Why are holes changing par at the U.S. Open?

Why are holes changing par at the U.S. Open?



In case you haven't heard, there's a little quirk about Chambers Bay for this week's U.S. Open. Both the first and 18th holes here can play as either a par 4 or a par 5 on the given day, and the USGA will change par on those holes at least once during tournament week.

It's never been done before in a modern major championship, but USGA executive director Mike Davis is going to give it a shot.

On the card, the first hole is a 598-yard par 4 and the 18th is a 525-yard par 4. They run alongside each other in opposite directions, each sporting championship tee boxes that are about 100 yards apart. So why bother changing par and the distance by some 100 yards on each hole?



Well, that distance between the available boxes makes the holes play so differently that the USGA wanted an opportunity to showcase them and not be handcuffed by par. Not only does the distance difference make for a stark change in the nature of the hole, but the two potential dominant wind directions on the course create a pair of very different looks to the course. If it blows out of the northwest, as it did on Monday, then the wind plays left-to-right on 18 and right-to-left on No. 1.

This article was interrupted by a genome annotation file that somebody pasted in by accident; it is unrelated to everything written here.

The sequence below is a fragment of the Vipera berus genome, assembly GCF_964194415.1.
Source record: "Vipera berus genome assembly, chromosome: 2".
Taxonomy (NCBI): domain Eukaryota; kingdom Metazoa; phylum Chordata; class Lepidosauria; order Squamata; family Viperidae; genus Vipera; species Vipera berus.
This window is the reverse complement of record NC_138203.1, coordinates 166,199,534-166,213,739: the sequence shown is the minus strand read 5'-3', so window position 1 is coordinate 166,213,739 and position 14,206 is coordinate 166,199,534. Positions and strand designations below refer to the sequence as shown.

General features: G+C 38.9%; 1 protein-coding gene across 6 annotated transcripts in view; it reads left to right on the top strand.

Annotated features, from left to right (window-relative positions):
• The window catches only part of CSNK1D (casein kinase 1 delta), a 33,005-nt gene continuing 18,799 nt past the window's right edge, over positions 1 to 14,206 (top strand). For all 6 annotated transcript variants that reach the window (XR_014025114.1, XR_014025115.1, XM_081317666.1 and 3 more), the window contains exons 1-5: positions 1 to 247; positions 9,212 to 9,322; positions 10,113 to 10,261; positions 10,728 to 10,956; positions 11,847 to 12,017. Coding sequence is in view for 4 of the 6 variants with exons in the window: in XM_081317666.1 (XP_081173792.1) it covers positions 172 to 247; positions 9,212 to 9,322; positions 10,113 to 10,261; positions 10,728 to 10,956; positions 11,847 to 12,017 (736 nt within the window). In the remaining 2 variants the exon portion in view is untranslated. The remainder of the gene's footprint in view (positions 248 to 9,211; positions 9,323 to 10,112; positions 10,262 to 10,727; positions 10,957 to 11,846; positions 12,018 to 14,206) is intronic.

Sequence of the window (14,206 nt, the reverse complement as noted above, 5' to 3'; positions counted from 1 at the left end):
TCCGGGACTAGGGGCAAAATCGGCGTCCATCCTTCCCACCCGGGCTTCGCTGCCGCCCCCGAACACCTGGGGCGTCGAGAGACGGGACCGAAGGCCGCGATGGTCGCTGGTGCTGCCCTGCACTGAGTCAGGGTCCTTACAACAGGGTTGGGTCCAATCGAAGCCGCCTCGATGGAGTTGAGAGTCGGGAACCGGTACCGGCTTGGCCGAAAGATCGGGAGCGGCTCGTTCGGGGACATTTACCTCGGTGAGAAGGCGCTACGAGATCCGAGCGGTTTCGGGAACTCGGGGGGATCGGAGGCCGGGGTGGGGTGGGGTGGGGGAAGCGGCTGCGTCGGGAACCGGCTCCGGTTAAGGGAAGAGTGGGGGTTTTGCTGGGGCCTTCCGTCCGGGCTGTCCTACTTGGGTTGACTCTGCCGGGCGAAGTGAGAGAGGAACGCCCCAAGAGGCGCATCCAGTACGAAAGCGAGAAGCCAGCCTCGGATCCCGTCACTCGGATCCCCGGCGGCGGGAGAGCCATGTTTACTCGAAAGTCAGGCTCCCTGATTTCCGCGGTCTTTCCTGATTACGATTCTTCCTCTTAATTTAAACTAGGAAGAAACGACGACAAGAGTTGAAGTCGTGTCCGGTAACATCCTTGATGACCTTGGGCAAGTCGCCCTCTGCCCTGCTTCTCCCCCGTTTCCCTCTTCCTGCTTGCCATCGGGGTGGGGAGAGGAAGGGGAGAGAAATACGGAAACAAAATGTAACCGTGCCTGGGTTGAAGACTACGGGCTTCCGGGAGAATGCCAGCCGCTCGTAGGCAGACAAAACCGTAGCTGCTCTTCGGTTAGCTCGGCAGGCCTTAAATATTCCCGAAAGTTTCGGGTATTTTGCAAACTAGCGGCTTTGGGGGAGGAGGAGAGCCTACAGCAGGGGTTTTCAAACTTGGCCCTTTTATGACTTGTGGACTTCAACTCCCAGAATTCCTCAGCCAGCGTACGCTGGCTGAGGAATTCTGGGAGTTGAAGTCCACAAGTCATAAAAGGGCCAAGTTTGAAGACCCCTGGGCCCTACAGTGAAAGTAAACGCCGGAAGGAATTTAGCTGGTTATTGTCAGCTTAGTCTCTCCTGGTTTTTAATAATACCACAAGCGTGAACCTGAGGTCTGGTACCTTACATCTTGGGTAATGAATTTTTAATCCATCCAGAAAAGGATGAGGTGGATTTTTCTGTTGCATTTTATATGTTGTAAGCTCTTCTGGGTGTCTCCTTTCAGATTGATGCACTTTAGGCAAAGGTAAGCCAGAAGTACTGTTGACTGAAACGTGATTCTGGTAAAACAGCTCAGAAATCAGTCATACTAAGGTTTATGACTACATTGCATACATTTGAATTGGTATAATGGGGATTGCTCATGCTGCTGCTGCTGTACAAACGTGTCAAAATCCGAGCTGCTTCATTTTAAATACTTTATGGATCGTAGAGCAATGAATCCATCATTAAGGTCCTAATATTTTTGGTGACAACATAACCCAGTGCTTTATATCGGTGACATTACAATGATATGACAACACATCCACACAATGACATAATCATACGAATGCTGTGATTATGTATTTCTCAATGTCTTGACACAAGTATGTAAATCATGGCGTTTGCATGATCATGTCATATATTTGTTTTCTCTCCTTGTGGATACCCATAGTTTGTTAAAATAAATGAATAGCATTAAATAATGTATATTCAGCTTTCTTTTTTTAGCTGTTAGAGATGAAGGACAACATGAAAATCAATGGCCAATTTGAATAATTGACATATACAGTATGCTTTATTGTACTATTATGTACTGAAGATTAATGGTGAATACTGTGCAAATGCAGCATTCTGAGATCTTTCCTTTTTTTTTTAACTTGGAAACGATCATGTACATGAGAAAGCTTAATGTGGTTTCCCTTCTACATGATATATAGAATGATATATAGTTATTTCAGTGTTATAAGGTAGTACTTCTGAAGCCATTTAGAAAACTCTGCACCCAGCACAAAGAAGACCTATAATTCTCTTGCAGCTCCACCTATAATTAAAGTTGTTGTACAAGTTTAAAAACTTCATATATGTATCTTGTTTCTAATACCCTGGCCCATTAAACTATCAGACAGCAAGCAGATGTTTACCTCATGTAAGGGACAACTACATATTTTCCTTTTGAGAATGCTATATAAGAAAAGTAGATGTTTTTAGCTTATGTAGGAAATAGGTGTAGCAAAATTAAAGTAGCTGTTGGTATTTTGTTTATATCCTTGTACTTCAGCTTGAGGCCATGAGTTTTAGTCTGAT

What we don't know is how Davis will set up the course against the wind that shows up. What we do know is that the course will play to a par 70 each day, making players consider the first and last holes a combined par 9.

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